A SLAP tear is an injury to the labrum of the shoulder, which is the ring of cartilage that surrounds the socket of the shoulder joint.
The shoulder is a ball-and-socket joint made up of three bones: the upper arm bone (humerus), the shoulder blade (scapula), and the collarbone (clavicle).
The head of the upper arm bone fits into a rounded socket in the shoulder blade. This socket is called the glenoid. Surrounding the outside edge of the glenoid is a rim of strong, fibrous tissue called the labrum. The labrum helps to deepen the socket and stabilize the shoulder joint. It also serves as an attachment point for many of the ligaments of the shoulder, as well as one of the tendons from the biceps in the arm.
The term SLAP stands for Superior Labrum Anterior and Posterior. In a SLAP injury, the top (superior) part of the labrum is injured. This top area is also where the biceps tendon attaches to the labrum. A SLAP tear occurs both in front (anterior) and back (posterior) of this attachment point. The biceps tendon can be involved in the injury as well.
Injuries to the superior labrum can be caused by acute trauma or by repetitive shoulder motion. An acute SLAP injury may result from:
- A motor vehicle accident
- A fall onto an outstretched arm
- Forceful pulling on the arm, such as when trying to catch a heavy object
- Rapid or forceful movement of the arm when it is above the level of the shoulder
- Shoulder dislocation
People who participate in repetitive overhead sports, such as throwing athletes or weightlifters, can experience labrum tears as a result of repeated shoulder motion.
Many SLAP tears, however, are the result of a wearing down of the labrum that occurs slowly over time. In patients over 40 years of age, tearing or fraying of the superior labrum can be seen as a normal process of aging. This differs from an acute injury in a person under the age of 40.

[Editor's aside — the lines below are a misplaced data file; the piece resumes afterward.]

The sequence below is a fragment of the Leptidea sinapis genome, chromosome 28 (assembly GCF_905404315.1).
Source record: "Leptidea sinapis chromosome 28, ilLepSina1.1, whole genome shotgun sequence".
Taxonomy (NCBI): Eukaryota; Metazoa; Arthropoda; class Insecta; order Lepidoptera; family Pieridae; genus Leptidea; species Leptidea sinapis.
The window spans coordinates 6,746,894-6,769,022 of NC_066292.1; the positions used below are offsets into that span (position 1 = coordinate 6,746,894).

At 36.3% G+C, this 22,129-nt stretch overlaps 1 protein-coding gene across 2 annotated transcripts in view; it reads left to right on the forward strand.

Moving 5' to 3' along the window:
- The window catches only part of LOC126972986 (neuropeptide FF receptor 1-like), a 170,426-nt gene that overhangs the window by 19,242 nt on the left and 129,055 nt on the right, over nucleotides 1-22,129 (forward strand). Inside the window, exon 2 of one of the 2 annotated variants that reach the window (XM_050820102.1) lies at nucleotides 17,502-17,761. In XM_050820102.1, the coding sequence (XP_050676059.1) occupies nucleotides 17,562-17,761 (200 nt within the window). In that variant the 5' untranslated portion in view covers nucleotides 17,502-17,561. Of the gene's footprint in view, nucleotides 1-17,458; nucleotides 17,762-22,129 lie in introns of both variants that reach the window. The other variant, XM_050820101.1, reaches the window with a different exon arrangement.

Signs & Symptoms
The common symptoms of a SLAP tear are similar to many other shoulder problems. They include:
- A sensation of locking, popping, catching, or grinding
- Pain with movement of the shoulder or with holding the shoulder in specific positions
- Pain with lifting objects, especially overhead
- Decrease in shoulder strength
- A feeling that the shoulder is going to “pop out of joint”
- Decreased range of motion
- Pitchers may notice a decrease in their throw velocity, or the feeling of having a “dead arm” after pitching
In addition to medical history, a physical examination will be conducted to check the range of motion, strength, and stability of the shoulder.
Specific tests (such as the O’Brien’s test) may be performed by placing the arm in different positions to reproduce the symptoms. The neck and head may also be examined to make sure that the pain is not coming from a “pinched nerve”.
The results of these tests will help to decide if additional testing or imaging of the shoulder is necessary (ie. X-ray, MRI).
In many cases, the initial treatment for a SLAP injury is non-surgical. Treatment options may include:
- Non-steroidal anti-inflammatory medication – Drugs like ibuprofen and naproxen reduce pain and swelling.
- Physical therapy – specific exercises will restore movement and strengthen the shoulder.
Surgery may be recommended if the pain does not improve with non-surgical methods.
Arthroscopy – The surgical technique most commonly used for repairing a SLAP injury is arthroscopy. Because the arthroscope and surgical instruments are thin, very small incisions (cuts) can be used, rather than the larger incisions needed for standard, open surgery.
There are several repair options for different types of SLAP tears. This may require simply removing the torn part of the labrum, or reattaching the torn part using stitches. Some SLAP injuries requires cutting the biceps tendon attachment.
The best repair option will be decided based upon the type of tear, age, activity level, and the presence of any other injuries.
Post-surgery, the arm will be immobilised in a sling for 2 to 4 weeks depending on the severity of the injury. Physiotherapy will start once the initial pain and swelling has settled down.